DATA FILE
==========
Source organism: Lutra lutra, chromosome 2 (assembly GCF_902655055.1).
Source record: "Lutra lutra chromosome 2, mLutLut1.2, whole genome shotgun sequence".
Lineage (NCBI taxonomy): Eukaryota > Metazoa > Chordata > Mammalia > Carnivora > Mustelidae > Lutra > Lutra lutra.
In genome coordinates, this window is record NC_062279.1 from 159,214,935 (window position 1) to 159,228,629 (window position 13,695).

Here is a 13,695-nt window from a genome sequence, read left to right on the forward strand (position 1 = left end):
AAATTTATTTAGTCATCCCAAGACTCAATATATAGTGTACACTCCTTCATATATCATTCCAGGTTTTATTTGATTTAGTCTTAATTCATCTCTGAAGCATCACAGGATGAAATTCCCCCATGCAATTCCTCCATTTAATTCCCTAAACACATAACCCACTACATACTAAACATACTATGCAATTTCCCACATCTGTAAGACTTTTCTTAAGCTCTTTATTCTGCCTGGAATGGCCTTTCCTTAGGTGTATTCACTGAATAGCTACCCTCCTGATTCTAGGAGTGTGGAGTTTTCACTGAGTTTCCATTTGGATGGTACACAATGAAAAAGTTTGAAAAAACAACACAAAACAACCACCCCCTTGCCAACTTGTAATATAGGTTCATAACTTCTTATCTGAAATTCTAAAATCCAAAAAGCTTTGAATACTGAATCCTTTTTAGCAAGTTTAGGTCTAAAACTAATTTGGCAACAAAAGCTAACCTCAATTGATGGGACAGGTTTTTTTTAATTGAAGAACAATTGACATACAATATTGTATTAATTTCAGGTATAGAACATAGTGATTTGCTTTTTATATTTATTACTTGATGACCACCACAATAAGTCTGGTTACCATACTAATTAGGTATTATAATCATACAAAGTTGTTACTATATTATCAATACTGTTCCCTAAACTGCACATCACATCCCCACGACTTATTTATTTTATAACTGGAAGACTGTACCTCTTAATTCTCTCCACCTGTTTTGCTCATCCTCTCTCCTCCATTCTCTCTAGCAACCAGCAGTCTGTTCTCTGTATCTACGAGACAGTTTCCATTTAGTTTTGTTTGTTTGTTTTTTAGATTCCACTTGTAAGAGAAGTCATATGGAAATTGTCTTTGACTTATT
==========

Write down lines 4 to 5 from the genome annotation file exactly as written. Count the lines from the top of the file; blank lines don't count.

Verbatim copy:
In genome coordinates, this window is record NC_062279.1 from 159,214,935 (window position 1) to 159,228,629 (window position 13,695).

Here is a 13,695-nt window from a genome sequence, read left to right on the forward strand (position 1 = left end):